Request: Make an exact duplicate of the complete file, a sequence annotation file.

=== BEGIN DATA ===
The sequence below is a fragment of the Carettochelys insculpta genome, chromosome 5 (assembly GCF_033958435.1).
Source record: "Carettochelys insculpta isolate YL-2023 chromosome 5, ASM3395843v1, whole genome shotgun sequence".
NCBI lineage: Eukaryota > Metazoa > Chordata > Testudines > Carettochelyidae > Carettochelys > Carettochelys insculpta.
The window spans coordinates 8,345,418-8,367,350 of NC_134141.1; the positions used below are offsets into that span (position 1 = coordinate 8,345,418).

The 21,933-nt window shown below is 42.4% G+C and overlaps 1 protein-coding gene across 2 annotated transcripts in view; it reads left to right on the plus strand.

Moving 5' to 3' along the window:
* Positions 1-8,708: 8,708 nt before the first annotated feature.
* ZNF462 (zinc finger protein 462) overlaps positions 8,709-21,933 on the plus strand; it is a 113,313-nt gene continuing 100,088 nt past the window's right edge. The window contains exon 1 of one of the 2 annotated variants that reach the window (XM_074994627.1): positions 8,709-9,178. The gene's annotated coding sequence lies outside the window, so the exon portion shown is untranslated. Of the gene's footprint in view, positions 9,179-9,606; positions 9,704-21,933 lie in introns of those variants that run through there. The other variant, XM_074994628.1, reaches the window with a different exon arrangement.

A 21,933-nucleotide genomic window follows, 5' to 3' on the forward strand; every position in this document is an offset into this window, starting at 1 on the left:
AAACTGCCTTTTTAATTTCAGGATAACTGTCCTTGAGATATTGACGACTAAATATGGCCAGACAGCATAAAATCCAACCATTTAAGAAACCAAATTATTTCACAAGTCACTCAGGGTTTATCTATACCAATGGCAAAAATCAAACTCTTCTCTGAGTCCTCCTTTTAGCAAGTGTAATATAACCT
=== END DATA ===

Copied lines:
The sequence below is a fragment of the Carettochelys insculpta genome, chromosome 5 (assembly GCF_033958435.1).
Source record: "Carettochelys insculpta isolate YL-2023 chromosome 5, ASM3395843v1, whole genome shotgun sequence".
NCBI lineage: Eukaryota > Metazoa > Chordata > Testudines > Carettochelyidae > Carettochelys > Carettochelys insculpta.
The window spans coordinates 8,345,418-8,367,350 of NC_134141.1; the positions used below are offsets into that span (position 1 = coordinate 8,345,418).

The 21,933-nt window shown below is 42.4% G+C and overlaps 1 protein-coding gene across 2 annotated transcripts in view; it reads left to right on the plus strand.

Moving 5' to 3' along the window:
* Positions 1-8,708: 8,708 nt before the first annotated feature.
* ZNF462 (zinc finger protein 462) overlaps positions 8,709-21,933 on the plus strand; it is a 113,313-nt gene continuing 100,088 nt past the window's right edge. The window contains exon 1 of one of the 2 annotated variants that reach the window (XM_074994627.1): positions 8,709-9,178. The gene's annotated coding sequence lies outside the window, so the exon portion shown is untranslated. Of the gene's footprint in view, positions 9,179-9,606; positions 9,704-21,933 lie in introns of those variants that run through there. The other variant, XM_074994628.1, reaches the window with a different exon arrangement.

A 21,933-nucleotide genomic window follows, 5' to 3' on the forward strand; every position in this document is an offset into this window, starting at 1 on the left:
AAACTGCCTTTTTAATTTCAGGATAACTGTCCTTGAGATATTGACGACTAAATATGGCCAGACAGCATAAAATCCAACCATTTAAGAAACCAAATTATTTCACAAGTCACTCAGGGTTTATCTATACCAATGGCAAAAATCAAACTCTTCTCTGAGTCCTCCTTTTAGCAAGTGTAATATAACCT